It is good to watch for the unborn crias move. Its fun to do and also helps you know which girls are carrying their crias to term. We have always been told that it is easiest to see movement on the dam’s left side as alpaca females usually carry their cria in the left uterine horn, but we have seen crias moving on both the right and left side of the dam (and it was definitely cria movement not just cud chewing movement). We find a good time to go cria watching is in the evening when the girls have had a good feast on the hay and are cushed and relaxed for the evening. As we walk through the pasture we take a minute or two to watch each pregnant girl and are often rewarded with the sight of cria movement. Sometimes if you shine a flash light at the back of the dam’s abdomen, the light from the flashlight will stimulate the cria to move – just don’t do it too much or you will get a grumpy dam telling you to let her rest in peace!

 

So a short answer to the question “When can you first see a cria move” would be around the five to six month point of gestation and in some cases maybe even a little earlier.

 

Rosemary

February 9, 2009

Signs of Life

 

Last week we had some beautiful, warm sunny days.  The type of day when the alpacas love to stretch out in the sun and do some sun bathing (no such luck for the human’s around here!).

 

While doing the chores, surrounded by dozing alpacas, my attention was drawn to TeQueely.  TeQueely was lying on her side but with her head up, looking a little awkward.  I watched her for a while wondering why she wasn’t completely relaxed like the other girls and then I saw why – a tiny jump in the area of her abdomen, TeQueely’s unborn cria was kicking!  I continued to watch TeQueely to make sure I wasn’t seeing things, perhaps it was a fly making her twitch (yes we are already starting to see the odd fly our two around the farm) and again I saw the movement of little feet pushing against TeQueely’s abdomen.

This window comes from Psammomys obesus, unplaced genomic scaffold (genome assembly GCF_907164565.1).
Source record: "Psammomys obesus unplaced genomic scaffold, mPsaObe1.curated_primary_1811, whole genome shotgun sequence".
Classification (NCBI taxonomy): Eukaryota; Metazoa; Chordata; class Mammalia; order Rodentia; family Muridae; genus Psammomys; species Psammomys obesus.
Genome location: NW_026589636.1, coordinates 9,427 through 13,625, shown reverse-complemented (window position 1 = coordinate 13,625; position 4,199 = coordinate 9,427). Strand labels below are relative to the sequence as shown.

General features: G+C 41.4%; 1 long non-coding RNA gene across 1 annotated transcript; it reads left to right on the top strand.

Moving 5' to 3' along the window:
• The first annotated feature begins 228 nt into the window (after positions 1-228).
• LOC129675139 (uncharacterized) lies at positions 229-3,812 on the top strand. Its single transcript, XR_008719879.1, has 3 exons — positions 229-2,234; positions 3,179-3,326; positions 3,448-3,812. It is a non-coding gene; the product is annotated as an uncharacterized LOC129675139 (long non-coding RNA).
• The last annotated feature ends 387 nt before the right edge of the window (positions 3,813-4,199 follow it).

The next day was again a warm sunny one and as I went about my chores I walked by Rose Marie who was sitting chewing her cud, all of a sudden there was a sharp movement at the back of her abdomen, followed by two or three more – her cria was kicking too.

 

Both Rose Marie and TeQueely are not due to have their crias until at least the end of May, TeQueely is closer to June on her due date if her pregnancy goes as long as her last one.  This means the unborn crias are about seven to eight months old and still have three or four months to go before they are born.  From now on I expect I will be seeing the crias moving more, especially on those warm days when the dams are relaxed in the sunshine.  It seems as if the little ones really get active when their dams are relaxed.

 

It is always exciting to see that first movement of an unborn cria, it is a wonderful confirmation that the dam is still pregnant and holds a promise of good things to come.  Now we can only wait and watch and wonder what those new crias will be like, the three or four months will fly by I am sure.  Until that time I will continue to keep an eye out for those little signs of life, watching the girls get bigger and bigger and the kicks get stronger and stronger, until the day when those legs appear into the world ready to carry the crias as they scrabble to their feet for the first time.

 

Rosemary